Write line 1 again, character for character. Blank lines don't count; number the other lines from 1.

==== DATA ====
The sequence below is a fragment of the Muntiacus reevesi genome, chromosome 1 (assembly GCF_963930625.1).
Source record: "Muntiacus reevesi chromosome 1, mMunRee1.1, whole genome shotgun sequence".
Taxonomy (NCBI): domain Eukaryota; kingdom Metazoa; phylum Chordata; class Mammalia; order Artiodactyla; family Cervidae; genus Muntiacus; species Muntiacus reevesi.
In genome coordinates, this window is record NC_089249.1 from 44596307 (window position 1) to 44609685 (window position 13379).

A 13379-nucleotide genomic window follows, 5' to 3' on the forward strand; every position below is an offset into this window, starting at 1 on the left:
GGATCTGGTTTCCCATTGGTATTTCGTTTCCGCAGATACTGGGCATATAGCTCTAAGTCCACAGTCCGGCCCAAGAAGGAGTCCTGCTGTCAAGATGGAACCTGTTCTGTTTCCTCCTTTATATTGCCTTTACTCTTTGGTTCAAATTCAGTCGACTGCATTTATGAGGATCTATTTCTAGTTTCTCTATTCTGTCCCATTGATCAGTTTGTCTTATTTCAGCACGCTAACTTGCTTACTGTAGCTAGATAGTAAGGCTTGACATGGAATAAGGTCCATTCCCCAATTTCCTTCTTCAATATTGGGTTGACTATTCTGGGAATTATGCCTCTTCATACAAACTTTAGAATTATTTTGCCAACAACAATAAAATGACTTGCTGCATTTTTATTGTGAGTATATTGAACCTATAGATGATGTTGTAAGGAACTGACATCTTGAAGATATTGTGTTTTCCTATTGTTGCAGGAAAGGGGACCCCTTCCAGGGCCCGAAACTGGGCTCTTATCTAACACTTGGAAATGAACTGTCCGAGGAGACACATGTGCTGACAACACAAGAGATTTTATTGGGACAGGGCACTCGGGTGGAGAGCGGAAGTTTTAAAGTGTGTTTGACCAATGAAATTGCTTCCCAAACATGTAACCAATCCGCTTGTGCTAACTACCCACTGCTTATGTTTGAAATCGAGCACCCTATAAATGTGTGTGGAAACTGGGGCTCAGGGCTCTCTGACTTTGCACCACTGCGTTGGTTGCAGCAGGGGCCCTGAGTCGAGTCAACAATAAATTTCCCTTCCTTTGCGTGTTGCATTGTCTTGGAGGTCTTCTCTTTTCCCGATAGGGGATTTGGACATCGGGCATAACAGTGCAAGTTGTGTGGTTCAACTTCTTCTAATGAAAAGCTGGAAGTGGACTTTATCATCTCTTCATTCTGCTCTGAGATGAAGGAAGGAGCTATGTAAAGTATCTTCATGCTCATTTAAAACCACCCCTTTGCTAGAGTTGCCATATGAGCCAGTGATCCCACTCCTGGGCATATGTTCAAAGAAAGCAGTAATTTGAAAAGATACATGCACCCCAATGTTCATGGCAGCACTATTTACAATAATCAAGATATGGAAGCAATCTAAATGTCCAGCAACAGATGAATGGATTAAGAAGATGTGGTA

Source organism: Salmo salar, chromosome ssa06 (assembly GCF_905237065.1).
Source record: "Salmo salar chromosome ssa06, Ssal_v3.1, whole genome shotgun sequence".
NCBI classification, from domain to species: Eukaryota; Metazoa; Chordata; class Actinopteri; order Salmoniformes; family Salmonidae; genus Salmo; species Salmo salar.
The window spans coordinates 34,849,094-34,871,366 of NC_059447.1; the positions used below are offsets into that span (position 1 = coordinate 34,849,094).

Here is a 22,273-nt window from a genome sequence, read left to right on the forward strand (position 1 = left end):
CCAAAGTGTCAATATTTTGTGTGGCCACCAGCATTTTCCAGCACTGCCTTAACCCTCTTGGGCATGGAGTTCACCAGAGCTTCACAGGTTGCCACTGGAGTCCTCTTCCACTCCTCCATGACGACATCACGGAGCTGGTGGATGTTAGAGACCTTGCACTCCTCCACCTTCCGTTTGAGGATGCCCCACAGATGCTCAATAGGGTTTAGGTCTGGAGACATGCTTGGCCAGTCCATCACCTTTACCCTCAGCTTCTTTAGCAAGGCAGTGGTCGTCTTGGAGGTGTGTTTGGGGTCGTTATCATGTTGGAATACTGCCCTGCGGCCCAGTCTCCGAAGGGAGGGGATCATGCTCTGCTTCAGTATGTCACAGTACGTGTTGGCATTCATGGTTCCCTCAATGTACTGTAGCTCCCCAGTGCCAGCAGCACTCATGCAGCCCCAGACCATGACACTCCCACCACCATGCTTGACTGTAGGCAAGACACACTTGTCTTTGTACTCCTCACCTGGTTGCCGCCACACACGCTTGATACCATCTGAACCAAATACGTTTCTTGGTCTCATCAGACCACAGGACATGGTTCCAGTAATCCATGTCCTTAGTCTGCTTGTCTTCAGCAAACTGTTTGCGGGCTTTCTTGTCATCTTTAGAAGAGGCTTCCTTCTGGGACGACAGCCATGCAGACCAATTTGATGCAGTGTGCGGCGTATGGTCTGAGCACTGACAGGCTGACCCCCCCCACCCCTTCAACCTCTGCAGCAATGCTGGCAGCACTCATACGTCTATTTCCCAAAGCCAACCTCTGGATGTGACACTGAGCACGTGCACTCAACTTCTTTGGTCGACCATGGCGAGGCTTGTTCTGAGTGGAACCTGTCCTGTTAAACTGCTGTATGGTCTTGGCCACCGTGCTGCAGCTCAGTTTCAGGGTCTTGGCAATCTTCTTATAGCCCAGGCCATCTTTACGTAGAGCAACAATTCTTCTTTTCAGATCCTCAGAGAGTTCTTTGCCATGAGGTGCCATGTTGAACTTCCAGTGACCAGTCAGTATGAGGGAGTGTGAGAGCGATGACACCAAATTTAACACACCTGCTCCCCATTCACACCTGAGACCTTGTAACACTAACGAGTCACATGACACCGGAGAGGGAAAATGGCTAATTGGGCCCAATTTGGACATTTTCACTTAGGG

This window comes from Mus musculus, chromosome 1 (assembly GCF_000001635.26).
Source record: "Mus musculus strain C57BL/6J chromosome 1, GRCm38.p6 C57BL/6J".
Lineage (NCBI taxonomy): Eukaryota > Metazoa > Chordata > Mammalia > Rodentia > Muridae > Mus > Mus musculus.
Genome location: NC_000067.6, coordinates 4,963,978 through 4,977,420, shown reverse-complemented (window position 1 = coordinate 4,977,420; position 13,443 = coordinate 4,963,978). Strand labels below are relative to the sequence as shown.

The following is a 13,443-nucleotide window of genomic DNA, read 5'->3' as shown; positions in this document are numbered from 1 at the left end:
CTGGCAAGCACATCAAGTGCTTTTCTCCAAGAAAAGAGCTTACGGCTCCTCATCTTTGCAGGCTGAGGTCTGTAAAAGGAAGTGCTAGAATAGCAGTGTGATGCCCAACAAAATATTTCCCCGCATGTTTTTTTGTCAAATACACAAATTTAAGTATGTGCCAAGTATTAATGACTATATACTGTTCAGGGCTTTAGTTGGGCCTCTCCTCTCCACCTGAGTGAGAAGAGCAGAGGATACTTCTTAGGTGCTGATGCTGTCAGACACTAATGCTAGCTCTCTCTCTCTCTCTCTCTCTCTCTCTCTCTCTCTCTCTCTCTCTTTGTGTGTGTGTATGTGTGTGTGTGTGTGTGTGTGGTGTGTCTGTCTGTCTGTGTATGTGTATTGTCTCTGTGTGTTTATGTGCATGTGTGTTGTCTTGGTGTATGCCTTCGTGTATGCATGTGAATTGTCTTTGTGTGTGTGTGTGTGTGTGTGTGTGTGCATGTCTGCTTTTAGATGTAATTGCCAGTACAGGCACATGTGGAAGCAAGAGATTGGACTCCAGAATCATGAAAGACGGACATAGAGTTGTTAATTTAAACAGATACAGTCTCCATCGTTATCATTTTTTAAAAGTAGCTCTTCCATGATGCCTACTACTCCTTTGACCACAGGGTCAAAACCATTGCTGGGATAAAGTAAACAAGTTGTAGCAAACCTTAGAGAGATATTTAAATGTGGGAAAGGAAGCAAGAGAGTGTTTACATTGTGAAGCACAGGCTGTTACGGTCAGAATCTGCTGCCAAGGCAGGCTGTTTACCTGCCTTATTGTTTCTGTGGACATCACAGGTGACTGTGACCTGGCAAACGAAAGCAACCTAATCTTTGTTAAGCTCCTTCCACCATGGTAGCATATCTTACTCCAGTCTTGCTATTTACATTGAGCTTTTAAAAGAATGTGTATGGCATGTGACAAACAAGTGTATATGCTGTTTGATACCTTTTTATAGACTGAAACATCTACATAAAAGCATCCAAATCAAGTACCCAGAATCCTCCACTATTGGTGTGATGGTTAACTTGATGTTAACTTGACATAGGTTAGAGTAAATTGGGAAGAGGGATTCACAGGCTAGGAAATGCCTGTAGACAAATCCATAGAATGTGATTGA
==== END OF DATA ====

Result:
The sequence below is a fragment of the Muntiacus reevesi genome, chromosome 1 (assembly GCF_963930625.1).